Finding the balance in tradition and science: the perspectives of students, educators and professional leaders in naturopathy.
Dr Steel is Associate Director--Research at Endeavour College of Natural Health and a Postdoctoral Research Fellow at the Australian Research Centre in Complementary and Integrative Medicine, University of Technology Sydney. She is also the Chief of Investigator for Practitioner Research and Collaboration Initiative (PRACI) and the Chair of the PRACI Steering Committee. Amie's current research focus includes a diverse area of complementary medicine (CM) including women's health, CM curriculum development and delivery, integration and regulation of CM, and the interface between evidence-based medicine and CM practice.
Introduction: The relative value of traditional knowledge and practice and contemporary scientific research is one of the most controversial aspects of naturopathic medicine. In response to the growing interest in evidence-based medicine across many areas of health, naturopathic doctors have had to develop their own understanding of evidence within the context of a strong history of traditional knowledge and the prevailing dominance of reductionist clinical research models.
Methods: In 2015, a research project was initiated to examine the interface between traditional knowledge and scientific research for naturopathic doctors. The study involved seven focus groups with students of naturopathic degrees (n=29) and semi-structured interviews with naturopathic academic and professional leaders (n=27) in both North America and Australia.
Results: For students, the need for balance between these two differing sources of wisdom and knowledge was identified, although there were some differences in how this balance should and does manifest at the moment. The views of naturopathic academic and professional leaders suggested a need for stronger skills in critical appraisal of research among naturopathic doctors to inform clinical decisions. There was also a view that traditional knowledge offers an opportunity to fill gaps in the evidence-base for naturopathic care, and no obvious interest in critically appraising traditional sources of evidence.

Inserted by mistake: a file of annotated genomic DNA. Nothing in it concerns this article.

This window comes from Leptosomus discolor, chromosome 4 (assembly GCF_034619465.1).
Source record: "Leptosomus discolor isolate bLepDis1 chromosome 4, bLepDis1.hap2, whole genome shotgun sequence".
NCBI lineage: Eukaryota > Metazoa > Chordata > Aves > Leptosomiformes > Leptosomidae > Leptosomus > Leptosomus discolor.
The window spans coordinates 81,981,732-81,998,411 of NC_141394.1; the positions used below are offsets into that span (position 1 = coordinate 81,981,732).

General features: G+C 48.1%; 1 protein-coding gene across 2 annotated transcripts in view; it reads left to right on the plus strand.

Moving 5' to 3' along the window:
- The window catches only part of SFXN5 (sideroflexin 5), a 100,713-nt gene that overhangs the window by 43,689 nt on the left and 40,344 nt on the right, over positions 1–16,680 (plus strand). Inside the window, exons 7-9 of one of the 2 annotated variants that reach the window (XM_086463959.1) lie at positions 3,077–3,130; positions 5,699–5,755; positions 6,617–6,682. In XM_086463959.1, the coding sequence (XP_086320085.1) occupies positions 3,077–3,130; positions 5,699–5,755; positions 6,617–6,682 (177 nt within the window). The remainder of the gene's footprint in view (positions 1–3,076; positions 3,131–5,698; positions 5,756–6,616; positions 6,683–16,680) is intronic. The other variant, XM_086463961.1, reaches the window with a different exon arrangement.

Conclusion: Naturopathic educators and students are facing the challenge of balancing tradition and science and stronger skills in critical thinking may provide the solution to ensuring the continued success of the profession.
Dr Amie Steel (1,2)
(1) Endeavour College Of Natural Health, Brisbane, Australia, (2) ARCCIM, University of Technology Sydney, Ultimo, Australia
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|Title Annotation:||10th International Conference on Herbal Medicine|
|Publication:||Australian Journal of Herbal Medicine|
|Date:||Mar 1, 2017|
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